A garden author I like, Steve Solomon (who, I should mention since you also live in the Willamette Valley, wrote the bible on growing vegetables in our region called Growing Vegetables West of the Cascades - I highly recommend you get a copy and read it, it's where I started), talked about powdery mildew on curcubits (squash and cucumbers), and blames most of the fault for early PMD (powdery mildew disease) on not giving the plants enough space and not giving them enough water. While all curcubits will eventually succumb to PMD at the end of the season as the plant is exhausted from producing so many large, delicious, ripe fruits, early PMD attacking curcubits is usually a result of the plant behind dehydrated. In many cases, the gardener crowds the squash plant too much and as the plant spreads into soil that is crowded with nearby roots of other vegetables, it can't get enough water. PMD starts to appear. The gardener, seeing a fungal disease, incorrectly thinks that there's too much moisture on the plant spreading fungus and waters less, making the problem worse (dehydrated plant = too weak to fight off PMD), and the plant dies.

In your case, I think you're watering the soil, but the water is not reaching the plant. The surface water is being stolen by the sunflowers, and you don't have enough other soil absorbing water to supply the squash plant. The soil under your sidewalk is likely so compacted the squash can't penetrate it very well, so the plant is limited to that small strip and fighting with the larger sunflowers, who are winning.

Here is a picture of my squash plant this year. Some things to note are that this plant gets the entire root zone that it occupies to itself, no competition. Also note, if you look closely at the bottom leaves towards the left, you can see some spots of PMD starting to occur. They haven't spread, or they're spreading so slowly I'm not concerned (note all the lush green foliage). That's because, while all curcubits get PMD eventually, a healthy plant occupying it's own root zone with plenty of fertilizer can fight it off on its own. I'm harvesting more fruit than I can deal with right now from that one plant.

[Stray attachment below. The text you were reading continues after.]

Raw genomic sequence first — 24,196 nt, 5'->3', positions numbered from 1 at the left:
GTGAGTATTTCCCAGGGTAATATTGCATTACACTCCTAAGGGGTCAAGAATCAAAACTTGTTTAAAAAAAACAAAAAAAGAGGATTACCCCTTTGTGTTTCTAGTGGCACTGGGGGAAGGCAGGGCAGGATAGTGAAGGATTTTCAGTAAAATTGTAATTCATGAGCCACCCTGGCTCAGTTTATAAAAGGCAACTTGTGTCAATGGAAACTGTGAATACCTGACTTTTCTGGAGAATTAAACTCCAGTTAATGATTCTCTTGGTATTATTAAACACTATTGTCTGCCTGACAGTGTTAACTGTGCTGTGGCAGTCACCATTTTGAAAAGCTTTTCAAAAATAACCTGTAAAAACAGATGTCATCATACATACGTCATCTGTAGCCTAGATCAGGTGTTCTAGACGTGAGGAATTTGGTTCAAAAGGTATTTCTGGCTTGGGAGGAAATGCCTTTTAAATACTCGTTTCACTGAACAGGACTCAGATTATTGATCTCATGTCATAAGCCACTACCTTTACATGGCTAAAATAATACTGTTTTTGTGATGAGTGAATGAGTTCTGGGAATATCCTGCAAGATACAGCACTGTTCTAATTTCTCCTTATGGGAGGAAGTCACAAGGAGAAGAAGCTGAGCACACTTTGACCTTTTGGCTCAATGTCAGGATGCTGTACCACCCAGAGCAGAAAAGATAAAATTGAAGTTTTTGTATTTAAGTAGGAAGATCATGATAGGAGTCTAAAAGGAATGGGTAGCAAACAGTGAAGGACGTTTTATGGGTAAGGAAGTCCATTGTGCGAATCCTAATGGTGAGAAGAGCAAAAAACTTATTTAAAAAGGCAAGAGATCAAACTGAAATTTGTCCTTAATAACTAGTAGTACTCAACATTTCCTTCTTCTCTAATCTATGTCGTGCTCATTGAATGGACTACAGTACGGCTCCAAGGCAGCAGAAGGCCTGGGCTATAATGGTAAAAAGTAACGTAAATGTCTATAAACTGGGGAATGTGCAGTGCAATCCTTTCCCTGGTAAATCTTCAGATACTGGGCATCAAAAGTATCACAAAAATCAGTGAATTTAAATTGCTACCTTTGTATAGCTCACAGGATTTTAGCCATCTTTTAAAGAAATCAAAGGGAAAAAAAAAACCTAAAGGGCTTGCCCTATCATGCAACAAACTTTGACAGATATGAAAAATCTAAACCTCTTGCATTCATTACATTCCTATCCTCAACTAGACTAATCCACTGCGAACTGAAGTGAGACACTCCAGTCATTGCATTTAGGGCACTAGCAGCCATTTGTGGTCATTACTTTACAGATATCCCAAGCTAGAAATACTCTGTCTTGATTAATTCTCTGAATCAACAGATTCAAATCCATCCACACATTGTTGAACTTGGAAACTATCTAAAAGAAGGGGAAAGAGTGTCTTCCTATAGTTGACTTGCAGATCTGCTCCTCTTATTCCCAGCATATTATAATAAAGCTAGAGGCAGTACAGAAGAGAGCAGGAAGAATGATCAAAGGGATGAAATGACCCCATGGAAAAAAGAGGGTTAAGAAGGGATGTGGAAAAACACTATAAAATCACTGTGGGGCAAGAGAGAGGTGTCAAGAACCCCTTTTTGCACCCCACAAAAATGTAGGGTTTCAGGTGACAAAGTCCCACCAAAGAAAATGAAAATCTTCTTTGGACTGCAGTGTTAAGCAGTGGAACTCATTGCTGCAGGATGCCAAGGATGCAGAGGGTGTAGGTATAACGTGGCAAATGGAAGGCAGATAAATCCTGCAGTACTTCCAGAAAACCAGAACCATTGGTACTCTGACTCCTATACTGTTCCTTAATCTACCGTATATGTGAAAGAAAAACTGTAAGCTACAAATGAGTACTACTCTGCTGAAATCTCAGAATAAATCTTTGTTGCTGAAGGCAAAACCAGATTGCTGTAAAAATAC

IMG_1286.jpg
Here is an aerial view showing how much free soil space the squash plant has to occupy:
IMG_1272.jpg
This is a summer squash, and your's is winter squash, but the same principal applies (as it does to cucumbers, and many other veggies as well).

I hope this is helpful, I know it sucks hearing when you're stuck with little space (believe, I've been there), but it's the reality.

lsputters
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Re: Sick spaghetti squash

@bri80
Thanks for the in depth reality lesson. Now I completely understand. Prior to your 2 cents I believe my questions were answered and I thanked everyone for their help.

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applestar
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Re: Sick spaghetti squash

Good news is that growing the sunflowers there this year means they have been delving deep into the ground with their roots, loosening the structure and will be leaving organic matter of their roots deeper than you could have dug them in.

Does the ground freeze where you are? If so, at the end of the season, cut the sunflower down to about 10-12 above the soil line with loppers or saw and then wait until the freeze kills off the roots. Then use the protruding stem as handle and wiggling back and forth should be enough to get the upper root mass out. Minimal digging/loss of existing soil.
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bri80
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Re: Sick spaghetti squash

lsputters wrote:Because of bri80 I no longer feel comfortable posting to this thread as well as being apart of this forum.

-goodbye
Whoa, are you serious? I spent a lot of time constructing that reply, trying to help you understand what's going on with your plants. Why would that offend you?

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kayjay
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Re: Sick spaghetti squash

lsputters wrote:Because of bri80 I no longer feel comfortable posting to this thread as well as being apart of this forum.

-goodbye
Well, that's incredibly childish and rude. You started the thread. It doesn't end just because one or two people make a comment or two. Bri80 wrote a very thoughtful post that obviously took some time and effort. And it's not just about you: other people will benefit from that info, too, when they do a search on "sick spaghetti squash" or what not. That's why this is an open discussion forum with years of posts to view, not a private help line.

I was going to offer info on my success with growing squash in a space that small, but I guess you're done with the forum, so ¯\_(ツ)_/¯